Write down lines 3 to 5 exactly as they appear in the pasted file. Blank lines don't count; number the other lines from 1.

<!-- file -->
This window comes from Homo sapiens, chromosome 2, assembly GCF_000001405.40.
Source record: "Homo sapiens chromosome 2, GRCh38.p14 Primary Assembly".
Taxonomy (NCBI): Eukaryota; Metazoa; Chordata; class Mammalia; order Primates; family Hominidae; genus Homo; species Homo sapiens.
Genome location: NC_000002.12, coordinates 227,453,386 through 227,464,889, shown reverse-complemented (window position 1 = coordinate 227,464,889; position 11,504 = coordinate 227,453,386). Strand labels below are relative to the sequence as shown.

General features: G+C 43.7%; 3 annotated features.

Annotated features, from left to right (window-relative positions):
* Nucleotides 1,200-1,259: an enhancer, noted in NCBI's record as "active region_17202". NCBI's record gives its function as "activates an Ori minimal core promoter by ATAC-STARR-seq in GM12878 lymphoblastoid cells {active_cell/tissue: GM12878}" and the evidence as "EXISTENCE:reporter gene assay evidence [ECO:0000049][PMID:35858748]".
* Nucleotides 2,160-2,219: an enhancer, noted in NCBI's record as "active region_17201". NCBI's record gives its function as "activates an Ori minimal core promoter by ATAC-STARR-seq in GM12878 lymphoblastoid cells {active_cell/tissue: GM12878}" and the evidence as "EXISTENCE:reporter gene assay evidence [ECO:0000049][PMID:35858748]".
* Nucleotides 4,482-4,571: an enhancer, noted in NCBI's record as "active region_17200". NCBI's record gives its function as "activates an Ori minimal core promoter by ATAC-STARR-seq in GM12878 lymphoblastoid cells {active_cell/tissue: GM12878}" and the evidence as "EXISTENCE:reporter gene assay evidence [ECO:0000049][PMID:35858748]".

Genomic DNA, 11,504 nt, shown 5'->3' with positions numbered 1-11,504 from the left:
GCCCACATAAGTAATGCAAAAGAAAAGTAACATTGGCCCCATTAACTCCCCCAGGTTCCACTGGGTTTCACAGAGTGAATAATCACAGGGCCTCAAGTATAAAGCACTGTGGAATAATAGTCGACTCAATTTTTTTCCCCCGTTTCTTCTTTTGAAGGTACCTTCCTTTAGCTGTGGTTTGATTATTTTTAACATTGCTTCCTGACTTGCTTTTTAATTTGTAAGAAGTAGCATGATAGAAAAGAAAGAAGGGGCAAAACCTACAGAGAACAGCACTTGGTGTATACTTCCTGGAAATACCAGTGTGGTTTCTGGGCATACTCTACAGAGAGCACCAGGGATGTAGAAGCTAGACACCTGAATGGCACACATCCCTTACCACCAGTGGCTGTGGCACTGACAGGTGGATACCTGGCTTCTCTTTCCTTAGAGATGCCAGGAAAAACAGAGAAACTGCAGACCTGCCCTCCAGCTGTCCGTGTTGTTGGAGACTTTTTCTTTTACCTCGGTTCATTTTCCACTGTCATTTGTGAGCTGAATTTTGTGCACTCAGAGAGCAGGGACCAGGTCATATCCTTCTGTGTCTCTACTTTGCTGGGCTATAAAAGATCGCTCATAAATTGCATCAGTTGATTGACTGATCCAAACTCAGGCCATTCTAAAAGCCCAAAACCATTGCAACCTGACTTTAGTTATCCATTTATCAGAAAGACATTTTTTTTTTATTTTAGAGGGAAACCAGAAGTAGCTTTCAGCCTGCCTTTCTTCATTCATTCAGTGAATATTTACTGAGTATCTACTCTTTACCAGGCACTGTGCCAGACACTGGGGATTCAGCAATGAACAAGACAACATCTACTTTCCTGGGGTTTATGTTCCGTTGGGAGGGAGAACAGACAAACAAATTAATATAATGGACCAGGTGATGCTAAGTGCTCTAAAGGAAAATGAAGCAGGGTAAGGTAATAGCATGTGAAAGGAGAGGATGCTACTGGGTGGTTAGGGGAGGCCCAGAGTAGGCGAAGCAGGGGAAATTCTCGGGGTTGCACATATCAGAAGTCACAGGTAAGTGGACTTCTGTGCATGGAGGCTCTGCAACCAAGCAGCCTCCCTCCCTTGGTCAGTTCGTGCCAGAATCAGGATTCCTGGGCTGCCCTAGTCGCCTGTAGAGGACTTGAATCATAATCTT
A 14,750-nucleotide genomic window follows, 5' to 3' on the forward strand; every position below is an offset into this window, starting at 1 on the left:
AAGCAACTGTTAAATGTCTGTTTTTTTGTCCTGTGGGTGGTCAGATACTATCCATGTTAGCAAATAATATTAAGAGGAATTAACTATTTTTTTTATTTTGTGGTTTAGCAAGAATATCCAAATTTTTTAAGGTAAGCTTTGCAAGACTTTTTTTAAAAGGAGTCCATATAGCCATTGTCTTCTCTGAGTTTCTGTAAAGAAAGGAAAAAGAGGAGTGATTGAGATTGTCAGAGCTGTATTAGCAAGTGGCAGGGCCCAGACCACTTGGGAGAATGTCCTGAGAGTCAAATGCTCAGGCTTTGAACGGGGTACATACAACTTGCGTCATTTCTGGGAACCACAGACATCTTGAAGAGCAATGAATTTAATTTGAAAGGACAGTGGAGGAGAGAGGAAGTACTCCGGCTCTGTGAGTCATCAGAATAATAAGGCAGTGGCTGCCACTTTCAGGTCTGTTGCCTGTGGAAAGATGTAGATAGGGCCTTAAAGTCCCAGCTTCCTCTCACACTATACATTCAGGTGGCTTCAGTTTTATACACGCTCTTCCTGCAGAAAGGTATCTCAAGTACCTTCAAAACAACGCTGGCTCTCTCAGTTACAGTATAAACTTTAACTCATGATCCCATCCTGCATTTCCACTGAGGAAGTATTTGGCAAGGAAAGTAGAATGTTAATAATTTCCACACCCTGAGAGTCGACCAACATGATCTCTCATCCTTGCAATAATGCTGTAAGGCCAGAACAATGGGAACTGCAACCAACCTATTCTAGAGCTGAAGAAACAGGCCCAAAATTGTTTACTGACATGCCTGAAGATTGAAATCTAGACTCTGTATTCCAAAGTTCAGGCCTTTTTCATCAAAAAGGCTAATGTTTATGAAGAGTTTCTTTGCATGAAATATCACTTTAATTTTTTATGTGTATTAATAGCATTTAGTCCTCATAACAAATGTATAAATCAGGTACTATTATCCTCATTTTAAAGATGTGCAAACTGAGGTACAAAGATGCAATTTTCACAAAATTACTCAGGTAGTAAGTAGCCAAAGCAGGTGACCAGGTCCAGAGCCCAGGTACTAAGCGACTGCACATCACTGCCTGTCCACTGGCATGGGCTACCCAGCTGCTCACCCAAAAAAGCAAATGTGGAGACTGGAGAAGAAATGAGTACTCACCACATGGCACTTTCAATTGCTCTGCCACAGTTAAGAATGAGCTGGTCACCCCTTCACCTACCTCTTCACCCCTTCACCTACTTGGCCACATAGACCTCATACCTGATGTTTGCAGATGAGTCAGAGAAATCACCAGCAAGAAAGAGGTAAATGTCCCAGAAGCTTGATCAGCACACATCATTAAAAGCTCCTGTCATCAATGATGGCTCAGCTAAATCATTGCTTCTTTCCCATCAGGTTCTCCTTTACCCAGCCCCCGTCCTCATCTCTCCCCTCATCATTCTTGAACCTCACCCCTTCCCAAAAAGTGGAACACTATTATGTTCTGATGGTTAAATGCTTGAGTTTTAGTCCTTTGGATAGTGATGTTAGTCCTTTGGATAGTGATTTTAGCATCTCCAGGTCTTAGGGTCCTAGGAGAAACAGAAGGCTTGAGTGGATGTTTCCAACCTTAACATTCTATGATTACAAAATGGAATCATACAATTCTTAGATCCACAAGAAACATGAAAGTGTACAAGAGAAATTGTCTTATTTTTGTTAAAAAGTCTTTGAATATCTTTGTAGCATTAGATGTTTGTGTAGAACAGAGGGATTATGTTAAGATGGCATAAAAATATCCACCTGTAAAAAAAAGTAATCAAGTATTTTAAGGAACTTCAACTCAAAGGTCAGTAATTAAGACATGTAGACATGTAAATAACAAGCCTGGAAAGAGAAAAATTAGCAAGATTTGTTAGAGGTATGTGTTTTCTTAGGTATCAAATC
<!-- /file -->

Taxonomy (NCBI): Eukaryota; Metazoa; Chordata; class Mammalia; order Primates; family Hominidae; genus Homo; species Homo sapiens.
Genome location: NC_000002.12, coordinates 227,453,386 through 227,464,889, shown reverse-complemented (window position 1 = coordinate 227,464,889; position 11,504 = coordinate 227,453,386). Strand labels below are relative to the sequence as shown.

General features: G+C 43.7%; 3 annotated features.